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How to Reach Out to Your Instructor for Your Online Courses

alternative credit

If you're a nontraditional student or have major obligations outside of school, online courses can be incredibly convenient. But if you aren't meeting your professor face-to-face, how are you supposed to ask for help?

Is Anybody Out There?

Online courses are becoming increasingly popular. According to recent statistics from the U.S. Department of Education, over 5.7 million students participate in some form of distance learning at the postsecondary level alone as of 2014. Being able to take a class on your own from anywhere is a great way to further your education, but if the material starts to give you trouble, you might end up feeling stranded. So what's the best way to get help when you've never seen your instructor's face?

Preparing for Contact

First off, let's establish one thing: If you have questions or need help, reaching out to your instructor is always an option. You're taking an online course to learn and the process of learning involves absorbing concepts you've never seen before. It's only natural to have questions and it helps to have as much information as possible before you contact your instructor directly.

Learn key on keyboard

Start With the Syllabus

There's a reason that the syllabus is the first thing you receive in any course. It generally contains a summary of course expectations, exams, important assignments, and other resources. As the master guide to your course, it should be your first stop when looking for answers and will most likely contain your instructor's contact info, plus any details on how and when they wish to be contacted. You might find what you're looking for; if not, you'll have a better idea of where to go from here.

Do Your Research

Before contacting the instructor directly, get prepared. Go through any course materials, textbooks, lecture slides, videos, or notes you might have that are related to the concept you're struggling with. This will help make your questions more specific and potentially even answer them. Don't forget to check the course discussion forums if your course has these. You might find that someone else had the same question and it's already been answered.

Contacting Your Instructor

If you've gotten to this point and still haven't found the answer to your question, it's time to reach out to your instructor.

Hands typing

Play By Their Rules

When contacting your professor, stick to any guidelines they outlined in the syllabus. If they want you to post your questions in a class discussion before emailing them, head over to the discussion board first. If they have separate email accounts for different issues, make sure your message goes to the appropriate address.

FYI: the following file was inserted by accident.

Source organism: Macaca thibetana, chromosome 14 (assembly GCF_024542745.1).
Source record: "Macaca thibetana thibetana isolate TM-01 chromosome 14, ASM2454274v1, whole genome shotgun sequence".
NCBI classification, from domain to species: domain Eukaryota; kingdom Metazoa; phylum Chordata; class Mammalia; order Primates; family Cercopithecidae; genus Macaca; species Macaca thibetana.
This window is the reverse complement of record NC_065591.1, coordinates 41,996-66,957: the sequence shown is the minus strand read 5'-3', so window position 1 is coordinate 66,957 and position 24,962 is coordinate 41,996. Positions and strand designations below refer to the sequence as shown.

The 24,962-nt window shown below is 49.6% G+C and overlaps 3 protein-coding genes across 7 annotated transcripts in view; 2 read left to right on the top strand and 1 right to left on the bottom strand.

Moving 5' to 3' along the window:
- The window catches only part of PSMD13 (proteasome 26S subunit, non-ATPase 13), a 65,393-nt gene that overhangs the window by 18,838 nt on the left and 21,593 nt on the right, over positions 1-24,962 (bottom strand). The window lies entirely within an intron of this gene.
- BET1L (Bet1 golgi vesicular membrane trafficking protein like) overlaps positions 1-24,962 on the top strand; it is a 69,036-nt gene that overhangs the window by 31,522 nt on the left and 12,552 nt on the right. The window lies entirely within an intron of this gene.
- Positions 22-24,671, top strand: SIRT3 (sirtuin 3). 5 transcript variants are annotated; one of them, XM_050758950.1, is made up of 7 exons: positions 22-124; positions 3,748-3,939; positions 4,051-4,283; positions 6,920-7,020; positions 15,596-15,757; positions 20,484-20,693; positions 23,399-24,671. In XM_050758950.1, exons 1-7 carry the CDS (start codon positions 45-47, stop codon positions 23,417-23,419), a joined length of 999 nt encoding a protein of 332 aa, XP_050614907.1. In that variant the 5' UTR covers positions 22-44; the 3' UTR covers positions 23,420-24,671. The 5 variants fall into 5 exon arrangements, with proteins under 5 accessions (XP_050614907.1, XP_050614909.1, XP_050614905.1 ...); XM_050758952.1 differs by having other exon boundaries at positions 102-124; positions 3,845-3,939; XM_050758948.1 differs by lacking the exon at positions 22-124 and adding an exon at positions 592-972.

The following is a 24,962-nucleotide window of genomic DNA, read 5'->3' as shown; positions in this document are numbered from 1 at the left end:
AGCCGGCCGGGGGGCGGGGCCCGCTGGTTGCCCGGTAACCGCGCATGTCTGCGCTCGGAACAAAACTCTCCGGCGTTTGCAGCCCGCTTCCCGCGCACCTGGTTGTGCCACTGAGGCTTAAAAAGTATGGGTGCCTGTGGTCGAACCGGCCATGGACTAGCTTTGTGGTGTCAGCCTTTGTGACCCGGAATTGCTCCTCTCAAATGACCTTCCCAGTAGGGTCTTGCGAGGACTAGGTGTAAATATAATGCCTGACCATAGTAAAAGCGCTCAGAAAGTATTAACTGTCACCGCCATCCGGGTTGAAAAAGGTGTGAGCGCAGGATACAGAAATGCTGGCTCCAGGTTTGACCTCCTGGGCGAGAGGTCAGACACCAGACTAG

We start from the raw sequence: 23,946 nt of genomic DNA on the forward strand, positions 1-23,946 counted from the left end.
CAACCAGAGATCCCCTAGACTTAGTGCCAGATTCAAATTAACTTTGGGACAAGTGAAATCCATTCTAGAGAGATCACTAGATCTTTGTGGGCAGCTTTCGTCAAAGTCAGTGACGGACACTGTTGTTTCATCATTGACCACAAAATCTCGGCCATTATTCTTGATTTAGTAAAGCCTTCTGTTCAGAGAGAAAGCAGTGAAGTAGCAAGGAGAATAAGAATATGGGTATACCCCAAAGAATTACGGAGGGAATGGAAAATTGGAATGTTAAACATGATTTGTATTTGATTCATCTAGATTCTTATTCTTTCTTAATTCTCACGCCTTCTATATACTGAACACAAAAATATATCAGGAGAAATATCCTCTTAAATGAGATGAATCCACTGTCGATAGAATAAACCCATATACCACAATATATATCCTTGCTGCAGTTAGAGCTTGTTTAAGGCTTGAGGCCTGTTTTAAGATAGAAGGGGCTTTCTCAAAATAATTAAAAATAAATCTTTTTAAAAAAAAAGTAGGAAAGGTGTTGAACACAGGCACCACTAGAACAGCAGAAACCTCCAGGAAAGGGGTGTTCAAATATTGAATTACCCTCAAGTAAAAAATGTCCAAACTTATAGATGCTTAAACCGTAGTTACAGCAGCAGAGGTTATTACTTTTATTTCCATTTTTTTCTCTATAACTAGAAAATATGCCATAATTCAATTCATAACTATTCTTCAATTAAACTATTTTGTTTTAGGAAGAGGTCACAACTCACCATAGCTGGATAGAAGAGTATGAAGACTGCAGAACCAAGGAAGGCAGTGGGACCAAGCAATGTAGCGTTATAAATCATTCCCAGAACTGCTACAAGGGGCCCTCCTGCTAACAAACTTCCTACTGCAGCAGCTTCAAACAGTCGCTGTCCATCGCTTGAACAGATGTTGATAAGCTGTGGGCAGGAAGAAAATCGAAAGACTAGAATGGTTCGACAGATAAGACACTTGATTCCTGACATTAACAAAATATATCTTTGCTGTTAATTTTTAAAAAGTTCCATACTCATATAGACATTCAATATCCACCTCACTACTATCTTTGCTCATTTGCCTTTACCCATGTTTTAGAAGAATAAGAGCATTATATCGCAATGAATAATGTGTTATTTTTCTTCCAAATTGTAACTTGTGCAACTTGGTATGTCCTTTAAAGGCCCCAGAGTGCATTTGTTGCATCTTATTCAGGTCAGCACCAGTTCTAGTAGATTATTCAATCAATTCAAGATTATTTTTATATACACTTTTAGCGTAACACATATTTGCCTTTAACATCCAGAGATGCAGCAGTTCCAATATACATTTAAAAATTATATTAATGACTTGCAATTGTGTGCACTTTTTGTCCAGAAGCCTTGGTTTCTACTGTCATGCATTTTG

Some professors also give you their direct phone number. This is great, but don't abuse it! If they specify certain times they're available for phone calls, make sure you place your call within those times. It's a pretty safe bet that your instructor won't appreciate a call for help in the middle of your 1 a.m. cram session.

Be Clear and Specific

Your initial contact with your instructor should be where you bring all your preparation to bear. Try not to beat around the bush. Outline your problem as specifically as you can and ask direct questions. It doesn't hurt to also mention the places you've already looked for help.

Utilize Office Hours (If Possible)

Professors who teach online courses may also teach in-person classes. If your online course is taught through a brick-and-mortar college or university, there's a chance your professor has a physical office located on campus. Some online instructors host virtual office hours, when they are online and available for immediate feedback. In either case, if you learn better by working through problems with a real, live person, it might be a good idea to request an office-hours appointment to get the help you need.

Girl learning in library

Don't Wait Too Long

There's nothing worse than having a pressing question the night before a major exam. Try not to leave your questions (or study sessions!) for the last minute, especially if you're contacting your instructor via email. Not everyone has a smartphone, so there's no guarantee that they'll see your message right away, and it might take a day or two to get back to you.

Every online course instructor is different, but they usually do everything they can to make themselves accessible to their students. It's just a matter of finding the best way to reach them. If you have trouble getting in touch with your instructor, don't be afraid to reach out to your peers, who may also be able to shed some light on whatever issue you're having.

By Abree Murch
February 2017
alternative credit online college courses

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